Charlotte Ward 5:53
Yeah, so you’re almost overlaying the career paths over your existing team, and looking at The possibilities based on the people you have rather than trying to force them into boxes.
Mike Redbord 6:05
Totally. And I think that there’s an element of career placement or recruitment, that really good support managers have so that when they do have a rep who’s like getting pretty senior, how can we build that bridge together and the manager has the foresight and the tools and the structure to put it together to sort of, you know, help and elevate that person’s career. When that comes together. It’s absolutely amazing because it’s just a it’s a win for the business. It’s a win for the support person and frankly, should be a win for the manager to that should be like a, you know, kudos to that person. And it’s just like a really nice moment when the pieces do actually synthesise like that.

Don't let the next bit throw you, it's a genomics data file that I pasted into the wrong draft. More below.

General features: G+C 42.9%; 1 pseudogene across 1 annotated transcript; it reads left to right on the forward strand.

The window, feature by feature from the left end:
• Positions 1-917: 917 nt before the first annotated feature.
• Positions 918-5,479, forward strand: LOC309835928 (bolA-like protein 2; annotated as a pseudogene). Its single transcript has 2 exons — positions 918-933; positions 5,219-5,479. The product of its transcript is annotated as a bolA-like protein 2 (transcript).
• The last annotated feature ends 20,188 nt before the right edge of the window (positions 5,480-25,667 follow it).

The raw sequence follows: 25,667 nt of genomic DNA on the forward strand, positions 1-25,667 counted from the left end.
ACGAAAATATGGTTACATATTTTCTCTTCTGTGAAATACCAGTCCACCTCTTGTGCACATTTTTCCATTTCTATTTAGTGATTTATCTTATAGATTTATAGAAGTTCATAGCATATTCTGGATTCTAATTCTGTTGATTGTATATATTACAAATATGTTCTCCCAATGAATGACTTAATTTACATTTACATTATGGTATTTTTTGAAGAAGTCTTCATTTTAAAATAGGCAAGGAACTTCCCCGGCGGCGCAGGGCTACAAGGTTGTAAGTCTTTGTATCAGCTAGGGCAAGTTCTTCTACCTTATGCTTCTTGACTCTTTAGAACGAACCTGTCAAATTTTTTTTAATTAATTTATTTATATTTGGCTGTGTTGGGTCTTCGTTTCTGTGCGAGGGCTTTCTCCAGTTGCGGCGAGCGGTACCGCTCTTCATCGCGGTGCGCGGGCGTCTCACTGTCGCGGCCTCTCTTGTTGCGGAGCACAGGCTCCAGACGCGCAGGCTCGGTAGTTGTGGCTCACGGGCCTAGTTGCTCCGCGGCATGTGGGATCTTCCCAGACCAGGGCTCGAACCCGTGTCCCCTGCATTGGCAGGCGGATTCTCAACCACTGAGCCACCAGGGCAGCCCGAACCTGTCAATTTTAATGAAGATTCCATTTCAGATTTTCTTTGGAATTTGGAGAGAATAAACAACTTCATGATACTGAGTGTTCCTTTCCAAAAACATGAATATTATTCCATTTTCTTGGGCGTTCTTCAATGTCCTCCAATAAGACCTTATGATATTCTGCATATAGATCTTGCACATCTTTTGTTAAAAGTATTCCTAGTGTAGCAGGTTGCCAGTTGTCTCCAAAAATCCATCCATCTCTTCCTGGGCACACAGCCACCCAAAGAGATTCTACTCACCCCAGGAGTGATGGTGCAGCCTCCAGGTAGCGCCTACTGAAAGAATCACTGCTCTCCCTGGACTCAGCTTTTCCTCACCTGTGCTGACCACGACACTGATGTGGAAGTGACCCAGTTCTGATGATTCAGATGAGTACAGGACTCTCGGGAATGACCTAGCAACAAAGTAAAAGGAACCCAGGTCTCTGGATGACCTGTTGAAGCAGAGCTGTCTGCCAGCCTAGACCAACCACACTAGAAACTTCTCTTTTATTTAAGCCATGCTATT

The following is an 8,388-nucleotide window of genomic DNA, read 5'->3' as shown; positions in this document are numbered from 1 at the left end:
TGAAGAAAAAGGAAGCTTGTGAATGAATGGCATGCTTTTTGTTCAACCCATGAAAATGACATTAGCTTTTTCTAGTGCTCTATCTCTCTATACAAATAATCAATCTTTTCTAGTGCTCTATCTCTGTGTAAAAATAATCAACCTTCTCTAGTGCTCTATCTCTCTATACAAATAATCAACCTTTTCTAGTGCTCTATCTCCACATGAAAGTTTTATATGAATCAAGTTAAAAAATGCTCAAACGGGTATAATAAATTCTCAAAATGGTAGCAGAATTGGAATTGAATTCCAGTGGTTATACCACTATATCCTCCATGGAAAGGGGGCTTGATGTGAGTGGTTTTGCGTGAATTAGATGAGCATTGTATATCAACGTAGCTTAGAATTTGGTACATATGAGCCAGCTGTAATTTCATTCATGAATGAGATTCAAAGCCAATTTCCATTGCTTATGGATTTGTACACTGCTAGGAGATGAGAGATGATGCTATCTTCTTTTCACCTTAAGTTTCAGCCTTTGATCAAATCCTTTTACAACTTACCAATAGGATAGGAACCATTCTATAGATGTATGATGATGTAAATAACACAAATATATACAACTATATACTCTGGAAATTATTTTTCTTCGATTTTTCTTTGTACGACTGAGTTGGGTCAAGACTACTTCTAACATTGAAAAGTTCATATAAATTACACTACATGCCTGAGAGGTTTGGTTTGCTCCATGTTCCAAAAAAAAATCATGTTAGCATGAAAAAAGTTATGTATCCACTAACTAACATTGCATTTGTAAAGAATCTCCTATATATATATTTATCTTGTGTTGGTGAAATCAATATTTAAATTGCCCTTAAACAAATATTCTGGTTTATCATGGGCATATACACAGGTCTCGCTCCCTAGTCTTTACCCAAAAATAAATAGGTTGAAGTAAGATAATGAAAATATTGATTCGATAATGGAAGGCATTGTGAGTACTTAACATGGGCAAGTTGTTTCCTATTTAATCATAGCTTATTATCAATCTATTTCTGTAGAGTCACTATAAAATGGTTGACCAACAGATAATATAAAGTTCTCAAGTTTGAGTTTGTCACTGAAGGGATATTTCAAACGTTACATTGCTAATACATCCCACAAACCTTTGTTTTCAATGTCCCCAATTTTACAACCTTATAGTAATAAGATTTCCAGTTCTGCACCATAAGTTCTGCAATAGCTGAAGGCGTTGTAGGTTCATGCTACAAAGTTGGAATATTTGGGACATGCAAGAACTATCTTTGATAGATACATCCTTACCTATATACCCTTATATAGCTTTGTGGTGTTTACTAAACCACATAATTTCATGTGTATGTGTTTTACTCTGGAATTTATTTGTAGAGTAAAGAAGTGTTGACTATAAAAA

Charlotte Ward 6:40
That’s it for today, go to customersupportleaders.com/44, for the show notes, and I’ll see you next time.
Transcribed by https://otter.ai